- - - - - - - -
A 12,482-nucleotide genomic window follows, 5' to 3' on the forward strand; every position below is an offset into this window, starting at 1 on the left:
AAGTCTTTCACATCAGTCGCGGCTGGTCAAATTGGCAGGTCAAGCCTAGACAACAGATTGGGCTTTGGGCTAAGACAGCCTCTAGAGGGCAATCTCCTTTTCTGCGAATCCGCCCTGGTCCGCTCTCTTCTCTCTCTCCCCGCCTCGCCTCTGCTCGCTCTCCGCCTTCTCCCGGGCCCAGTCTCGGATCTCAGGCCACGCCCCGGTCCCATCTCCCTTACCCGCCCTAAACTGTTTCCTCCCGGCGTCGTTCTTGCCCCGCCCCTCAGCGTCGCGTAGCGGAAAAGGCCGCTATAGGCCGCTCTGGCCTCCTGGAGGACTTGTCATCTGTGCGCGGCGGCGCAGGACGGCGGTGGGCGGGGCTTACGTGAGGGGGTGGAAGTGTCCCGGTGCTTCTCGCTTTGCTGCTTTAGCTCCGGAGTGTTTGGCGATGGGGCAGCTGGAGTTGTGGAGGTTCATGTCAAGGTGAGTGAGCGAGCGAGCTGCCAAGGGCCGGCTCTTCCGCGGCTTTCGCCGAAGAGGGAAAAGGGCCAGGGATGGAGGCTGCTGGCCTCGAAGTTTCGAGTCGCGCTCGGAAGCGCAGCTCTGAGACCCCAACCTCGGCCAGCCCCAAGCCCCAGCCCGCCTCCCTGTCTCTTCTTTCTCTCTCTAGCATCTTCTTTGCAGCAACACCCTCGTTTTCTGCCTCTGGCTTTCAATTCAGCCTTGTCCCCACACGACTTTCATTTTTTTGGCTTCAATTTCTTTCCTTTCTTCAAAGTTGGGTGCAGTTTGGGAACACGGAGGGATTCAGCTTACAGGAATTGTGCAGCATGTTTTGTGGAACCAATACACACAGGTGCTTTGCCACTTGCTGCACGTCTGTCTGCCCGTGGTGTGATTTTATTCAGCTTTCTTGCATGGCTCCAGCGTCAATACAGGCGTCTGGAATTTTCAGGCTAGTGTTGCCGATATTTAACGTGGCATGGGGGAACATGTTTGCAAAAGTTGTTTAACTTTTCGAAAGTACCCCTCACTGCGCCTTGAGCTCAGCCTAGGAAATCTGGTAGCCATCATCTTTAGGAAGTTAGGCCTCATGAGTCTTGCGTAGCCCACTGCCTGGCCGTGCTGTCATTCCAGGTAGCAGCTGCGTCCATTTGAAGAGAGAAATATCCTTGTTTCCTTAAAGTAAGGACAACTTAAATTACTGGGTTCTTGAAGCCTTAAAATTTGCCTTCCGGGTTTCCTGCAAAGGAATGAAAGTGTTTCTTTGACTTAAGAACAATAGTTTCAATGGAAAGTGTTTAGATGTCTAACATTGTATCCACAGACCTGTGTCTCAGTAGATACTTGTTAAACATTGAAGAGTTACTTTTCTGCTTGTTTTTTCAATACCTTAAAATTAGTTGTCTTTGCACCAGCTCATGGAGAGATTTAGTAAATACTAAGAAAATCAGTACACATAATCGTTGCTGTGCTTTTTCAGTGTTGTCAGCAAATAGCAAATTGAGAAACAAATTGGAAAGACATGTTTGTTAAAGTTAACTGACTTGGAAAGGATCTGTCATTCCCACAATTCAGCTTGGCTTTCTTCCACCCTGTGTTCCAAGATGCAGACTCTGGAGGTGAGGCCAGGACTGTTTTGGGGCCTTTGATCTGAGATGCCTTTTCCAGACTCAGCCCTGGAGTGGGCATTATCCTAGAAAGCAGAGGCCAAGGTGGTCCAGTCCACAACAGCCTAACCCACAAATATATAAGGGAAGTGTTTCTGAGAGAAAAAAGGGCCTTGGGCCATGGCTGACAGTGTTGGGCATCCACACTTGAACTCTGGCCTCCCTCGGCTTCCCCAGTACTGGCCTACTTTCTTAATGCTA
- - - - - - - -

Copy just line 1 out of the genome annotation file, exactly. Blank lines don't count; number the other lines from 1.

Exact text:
A 12,482-nucleotide genomic window follows, 5' to 3' on the forward strand; every position below is an offset into this window, starting at 1 on the left: